Todd English May Have Thrown a Coke Bottle at Barbara Lynch, Precinct OpensBy Scott Kearnan | March 31, 2014 By Scott Kearnan | March 31, 2014
Barbara Lynch and Kristen Kish get the New York Times treatment. In an insightful New York Times feature that ran Friday, "A Woman's Place is Running the Kitchen," Boston powerhouse (and current James Beard nominee for Best Restaurateur) Barbara Lynch shared the spotlight with her former Menton chef de cuisine Kristen Kish. The piece, which brushes on the difficulties female chefs face, details the mentor-like relationship between Lynch and Kish: who like former No. 9 Park sous Stephanie Cmar, was strongly encouraged by Lynch to take the TV plunge on Top Chef. (Happy ending: She won.) The feature chats with Lynch about what is important to her (encouraging a new generation of female chefs) and what is not (expanding her $20 million hospitality group beyond Boston). And while exploring the bootstrapping biography of Lynch, who went from hardscrabble South Boston bookie (then apparently known as "Knuckles Lynch"), the story also drops some pretty epic tales about her experiences working for Todd English at his (now-closed) Olives; they include stories of English upturning a bowl of pasta on her, and flinging a Coke bottle at her head. (He denied both acts to the Times.)
Todd English facing more woes. “I learned how not to run a restaurant group from Todd English," Lynch told the New York Times. (Ouch.) Her words coincide with word from The Boston Globe that his Beacon Hill bakery, Isabelle's Curly Cakes, which has been closed since January for renovations, is indeed permanently closed - and that English is again under fire for unpaid rent. (Which would seem to contradict his earlier suggestion to Zagat that he has "something new and exciting" planned for the space.) The location's landlord told the Globe that he was owed months' worth of rent by English, who has faced similar situations in the past. Two years ago, amid eviction proceedings, English was slapped with a $1 million lawsuit over unpaid rent by the landlord of his late restaurant Kingfish Hall; last year Olives' landlord obtain court approval to close that restaurant "as he battled with English to recoup $723,000 in back rent," the Globe reports.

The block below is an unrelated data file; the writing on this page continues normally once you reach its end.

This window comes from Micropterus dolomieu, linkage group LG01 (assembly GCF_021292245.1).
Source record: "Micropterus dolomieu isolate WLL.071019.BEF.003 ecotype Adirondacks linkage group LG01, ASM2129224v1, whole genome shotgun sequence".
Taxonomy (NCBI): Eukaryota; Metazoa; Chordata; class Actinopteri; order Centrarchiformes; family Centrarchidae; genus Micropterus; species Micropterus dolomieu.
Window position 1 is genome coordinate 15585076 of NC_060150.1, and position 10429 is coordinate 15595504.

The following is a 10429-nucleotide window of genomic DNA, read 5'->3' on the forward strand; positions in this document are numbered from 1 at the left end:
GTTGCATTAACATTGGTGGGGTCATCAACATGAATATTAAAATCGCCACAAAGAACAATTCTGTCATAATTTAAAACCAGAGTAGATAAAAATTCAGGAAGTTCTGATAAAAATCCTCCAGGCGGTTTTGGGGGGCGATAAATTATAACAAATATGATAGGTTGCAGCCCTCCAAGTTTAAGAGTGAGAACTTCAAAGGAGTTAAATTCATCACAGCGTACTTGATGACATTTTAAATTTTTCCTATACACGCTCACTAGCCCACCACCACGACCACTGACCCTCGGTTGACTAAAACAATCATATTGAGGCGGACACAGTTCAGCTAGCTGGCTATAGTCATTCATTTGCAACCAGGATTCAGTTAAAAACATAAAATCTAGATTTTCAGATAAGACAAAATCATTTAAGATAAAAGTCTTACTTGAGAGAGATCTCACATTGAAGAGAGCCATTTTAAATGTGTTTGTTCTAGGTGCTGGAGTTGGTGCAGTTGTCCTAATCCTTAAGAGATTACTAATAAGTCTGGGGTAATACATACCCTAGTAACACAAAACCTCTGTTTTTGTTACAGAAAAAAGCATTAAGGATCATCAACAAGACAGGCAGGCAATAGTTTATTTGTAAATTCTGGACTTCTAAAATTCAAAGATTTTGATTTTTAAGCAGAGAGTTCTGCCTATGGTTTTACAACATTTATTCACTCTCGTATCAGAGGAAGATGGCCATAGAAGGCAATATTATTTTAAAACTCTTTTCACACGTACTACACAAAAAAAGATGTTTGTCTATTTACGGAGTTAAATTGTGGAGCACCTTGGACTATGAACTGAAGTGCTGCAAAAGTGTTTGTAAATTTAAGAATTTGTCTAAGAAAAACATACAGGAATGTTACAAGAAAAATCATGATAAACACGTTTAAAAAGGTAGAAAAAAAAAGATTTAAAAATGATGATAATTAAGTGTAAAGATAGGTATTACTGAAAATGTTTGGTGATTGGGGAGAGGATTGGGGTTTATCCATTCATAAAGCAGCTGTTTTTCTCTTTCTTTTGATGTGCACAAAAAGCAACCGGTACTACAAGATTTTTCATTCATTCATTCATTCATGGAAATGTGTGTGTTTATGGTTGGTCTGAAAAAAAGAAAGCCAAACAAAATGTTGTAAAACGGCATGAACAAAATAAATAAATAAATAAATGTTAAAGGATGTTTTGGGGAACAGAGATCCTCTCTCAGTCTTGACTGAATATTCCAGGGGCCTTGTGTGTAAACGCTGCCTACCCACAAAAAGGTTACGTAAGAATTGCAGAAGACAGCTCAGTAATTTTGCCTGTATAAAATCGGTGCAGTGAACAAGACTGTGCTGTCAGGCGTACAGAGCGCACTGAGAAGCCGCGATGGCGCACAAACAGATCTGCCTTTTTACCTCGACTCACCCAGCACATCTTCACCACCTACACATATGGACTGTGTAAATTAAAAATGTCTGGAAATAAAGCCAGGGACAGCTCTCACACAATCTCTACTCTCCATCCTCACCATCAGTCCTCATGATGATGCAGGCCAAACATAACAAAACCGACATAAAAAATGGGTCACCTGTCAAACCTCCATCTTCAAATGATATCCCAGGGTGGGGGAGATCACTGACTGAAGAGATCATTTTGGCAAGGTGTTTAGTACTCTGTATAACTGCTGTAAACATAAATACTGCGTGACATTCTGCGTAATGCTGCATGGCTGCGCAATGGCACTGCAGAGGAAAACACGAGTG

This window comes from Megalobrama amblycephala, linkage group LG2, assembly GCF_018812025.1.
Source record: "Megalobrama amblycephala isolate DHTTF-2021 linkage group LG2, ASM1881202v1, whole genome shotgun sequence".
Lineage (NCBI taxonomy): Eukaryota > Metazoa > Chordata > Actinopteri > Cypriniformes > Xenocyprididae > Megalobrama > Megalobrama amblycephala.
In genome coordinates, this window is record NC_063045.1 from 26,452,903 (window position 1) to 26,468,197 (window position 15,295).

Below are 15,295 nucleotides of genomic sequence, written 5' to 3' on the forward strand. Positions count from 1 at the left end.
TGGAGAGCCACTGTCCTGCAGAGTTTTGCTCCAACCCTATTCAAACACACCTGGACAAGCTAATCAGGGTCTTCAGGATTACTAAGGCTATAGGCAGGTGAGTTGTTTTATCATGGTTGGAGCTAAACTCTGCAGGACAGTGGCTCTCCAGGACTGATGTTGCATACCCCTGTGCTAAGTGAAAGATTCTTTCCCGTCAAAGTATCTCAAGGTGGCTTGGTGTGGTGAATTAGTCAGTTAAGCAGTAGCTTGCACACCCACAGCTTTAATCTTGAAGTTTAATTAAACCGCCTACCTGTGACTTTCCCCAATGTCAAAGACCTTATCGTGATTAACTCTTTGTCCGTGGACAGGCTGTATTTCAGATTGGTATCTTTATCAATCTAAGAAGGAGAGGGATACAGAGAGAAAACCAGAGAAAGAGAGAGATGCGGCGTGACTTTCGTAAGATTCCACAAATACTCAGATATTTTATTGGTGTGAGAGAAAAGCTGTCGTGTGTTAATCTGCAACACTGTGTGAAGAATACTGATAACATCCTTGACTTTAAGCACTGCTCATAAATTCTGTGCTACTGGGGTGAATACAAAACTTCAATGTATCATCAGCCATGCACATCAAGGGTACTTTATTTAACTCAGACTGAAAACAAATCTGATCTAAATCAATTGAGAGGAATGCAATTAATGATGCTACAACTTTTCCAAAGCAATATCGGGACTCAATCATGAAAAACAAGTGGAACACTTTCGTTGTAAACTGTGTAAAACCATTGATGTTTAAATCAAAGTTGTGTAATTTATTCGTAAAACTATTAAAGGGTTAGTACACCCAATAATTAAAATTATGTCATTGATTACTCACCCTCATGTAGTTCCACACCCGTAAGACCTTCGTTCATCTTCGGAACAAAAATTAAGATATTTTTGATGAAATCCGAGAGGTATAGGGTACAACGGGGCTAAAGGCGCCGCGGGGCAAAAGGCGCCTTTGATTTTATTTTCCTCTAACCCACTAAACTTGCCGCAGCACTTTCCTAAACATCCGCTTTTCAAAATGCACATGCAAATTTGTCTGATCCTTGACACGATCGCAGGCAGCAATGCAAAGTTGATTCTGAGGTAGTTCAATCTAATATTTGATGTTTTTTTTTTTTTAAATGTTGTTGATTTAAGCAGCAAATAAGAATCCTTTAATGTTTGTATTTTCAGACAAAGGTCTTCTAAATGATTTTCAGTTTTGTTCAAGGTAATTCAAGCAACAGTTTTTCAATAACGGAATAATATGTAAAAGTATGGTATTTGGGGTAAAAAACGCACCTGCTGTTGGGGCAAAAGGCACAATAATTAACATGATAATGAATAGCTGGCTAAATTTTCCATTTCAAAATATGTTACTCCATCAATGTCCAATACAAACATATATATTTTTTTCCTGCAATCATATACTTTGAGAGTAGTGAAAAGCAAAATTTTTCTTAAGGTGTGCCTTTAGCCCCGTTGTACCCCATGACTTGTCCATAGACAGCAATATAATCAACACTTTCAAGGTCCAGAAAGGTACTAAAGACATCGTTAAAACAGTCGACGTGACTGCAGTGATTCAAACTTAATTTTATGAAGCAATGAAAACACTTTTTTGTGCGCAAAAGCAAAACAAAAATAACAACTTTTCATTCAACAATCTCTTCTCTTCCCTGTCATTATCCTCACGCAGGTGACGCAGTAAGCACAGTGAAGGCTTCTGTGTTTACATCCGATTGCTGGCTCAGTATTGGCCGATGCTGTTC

Precinct opens in Back Bay. Precinct Kitchen + Bar officially opens today at the Loews Boston Hotel. The name nods to the building's former use as Boston Police Headquarters, but today you'll instead find a 70-seat restaurant (a 36-seat patio with fire pits opens in late April) with a seafood-centric menu that includes grilled branzino, seared scallops, and a "Boston Clam Bake" of Wellfleet clams, PEI mussels, shrimp, corn, red potato and local kielbasa. The 20-seat bar hosts a cocktail program featuring specialty drinks like the Harvard (cognac, vermouth and bitters), the Nor’Easter (bourbon, maple and ginger), and Remember the Maine (rye, cherry, blueberry and absinthe).
Eastern Standard wins Munch Madness. Today Boston.com announced the winner of its popular, annual reader-driven bracket, "Munch Madness." Eastern Standard trumped more than 60 other restaurants for the honors. In the final end, it faced off against its younger sibling, the recently-opened Row 34, but the established elder nudged out the upstart.